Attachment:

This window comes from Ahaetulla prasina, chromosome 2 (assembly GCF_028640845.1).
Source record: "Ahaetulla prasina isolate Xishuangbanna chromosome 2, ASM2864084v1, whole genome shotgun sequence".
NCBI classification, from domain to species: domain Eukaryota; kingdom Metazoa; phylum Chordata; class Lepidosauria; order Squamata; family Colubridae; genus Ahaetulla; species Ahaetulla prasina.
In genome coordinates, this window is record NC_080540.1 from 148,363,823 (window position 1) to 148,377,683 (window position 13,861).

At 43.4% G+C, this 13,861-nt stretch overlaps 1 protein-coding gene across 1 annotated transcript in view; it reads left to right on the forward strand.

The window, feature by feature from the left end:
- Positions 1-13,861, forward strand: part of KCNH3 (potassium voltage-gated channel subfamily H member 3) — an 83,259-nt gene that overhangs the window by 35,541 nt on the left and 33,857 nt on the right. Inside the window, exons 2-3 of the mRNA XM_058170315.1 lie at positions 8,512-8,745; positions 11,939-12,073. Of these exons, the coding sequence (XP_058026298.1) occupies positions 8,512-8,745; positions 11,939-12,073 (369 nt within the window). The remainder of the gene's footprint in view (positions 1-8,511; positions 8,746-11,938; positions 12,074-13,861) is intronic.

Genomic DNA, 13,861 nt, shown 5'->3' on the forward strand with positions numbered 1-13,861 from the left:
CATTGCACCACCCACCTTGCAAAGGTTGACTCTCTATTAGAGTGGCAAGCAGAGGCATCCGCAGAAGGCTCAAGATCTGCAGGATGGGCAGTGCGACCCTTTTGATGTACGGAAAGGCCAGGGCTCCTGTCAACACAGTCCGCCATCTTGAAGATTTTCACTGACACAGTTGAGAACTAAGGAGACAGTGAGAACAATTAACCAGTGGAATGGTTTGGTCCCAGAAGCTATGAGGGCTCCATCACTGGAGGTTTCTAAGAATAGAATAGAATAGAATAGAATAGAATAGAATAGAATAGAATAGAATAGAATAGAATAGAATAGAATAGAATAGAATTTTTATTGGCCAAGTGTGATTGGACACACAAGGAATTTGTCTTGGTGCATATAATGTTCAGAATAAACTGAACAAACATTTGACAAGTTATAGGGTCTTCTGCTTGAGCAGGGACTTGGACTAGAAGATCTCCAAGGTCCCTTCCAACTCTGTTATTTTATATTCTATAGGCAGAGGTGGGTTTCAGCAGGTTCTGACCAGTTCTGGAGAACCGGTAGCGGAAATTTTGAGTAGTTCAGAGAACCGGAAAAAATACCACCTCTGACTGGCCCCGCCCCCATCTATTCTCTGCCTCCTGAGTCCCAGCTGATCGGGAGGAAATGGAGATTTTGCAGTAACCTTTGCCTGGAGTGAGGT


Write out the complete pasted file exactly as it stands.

This window comes from Ahaetulla prasina, chromosome 2 (assembly GCF_028640845.1).
Source record: "Ahaetulla prasina isolate Xishuangbanna chromosome 2, ASM2864084v1, whole genome shotgun sequence".
NCBI classification, from domain to species: domain Eukaryota; kingdom Metazoa; phylum Chordata; class Lepidosauria; order Squamata; family Colubridae; genus Ahaetulla; species Ahaetulla prasina.
In genome coordinates, this window is record NC_080540.1 from 148,363,823 (window position 1) to 148,377,683 (window position 13,861).

At 43.4% G+C, this 13,861-nt stretch overlaps 1 protein-coding gene across 1 annotated transcript in view; it reads left to right on the forward strand.

The window, feature by feature from the left end:
- Positions 1-13,861, forward strand: part of KCNH3 (potassium voltage-gated channel subfamily H member 3) — an 83,259-nt gene that overhangs the window by 35,541 nt on the left and 33,857 nt on the right. Inside the window, exons 2-3 of the mRNA XM_058170315.1 lie at positions 8,512-8,745; positions 11,939-12,073. Of these exons, the coding sequence (XP_058026298.1) occupies positions 8,512-8,745; positions 11,939-12,073 (369 nt within the window). The remainder of the gene's footprint in view (positions 1-8,511; positions 8,746-11,938; positions 12,074-13,861) is intronic.

Genomic DNA, 13,861 nt, shown 5'->3' on the forward strand with positions numbered 1-13,861 from the left:
CATTGCACCACCCACCTTGCAAAGGTTGACTCTCTATTAGAGTGGCAAGCAGAGGCATCCGCAGAAGGCTCAAGATCTGCAGGATGGGCAGTGCGACCCTTTTGATGTACGGAAAGGCCAGGGCTCCTGTCAACACAGTCCGCCATCTTGAAGATTTTCACTGACACAGTTGAGAACTAAGGAGACAGTGAGAACAATTAACCAGTGGAATGGTTTGGTCCCAGAAGCTATGAGGGCTCCATCACTGGAGGTTTCTAAGAATAGAATAGAATAGAATAGAATAGAATAGAATAGAATAGAATAGAATAGAATAGAATAGAATAGAATAGAATAGAATTTTTATTGGCCAAGTGTGATTGGACACACAAGGAATTTGTCTTGGTGCATATAATGTTCAGAATAAACTGAACAAACATTTGACAAGTTATAGGGTCTTCTGCTTGAGCAGGGACTTGGACTAGAAGATCTCCAAGGTCCCTTCCAACTCTGTTATTTTATATTCTATAGGCAGAGGTGGGTTTCAGCAGGTTCTGACCAGTTCTGGAGAACCGGTAGCGGAAATTTTGAGTAGTTCAGAGAACCGGAAAAAATACCACCTCTGACTGGCCCCGCCCCCATCTATTCTCTGCCTCCTGAGTCCCAGCTGATCGGGAGGAAATGGAGATTTTGCAGTAACCTTTGCCTGGAGTGAGGT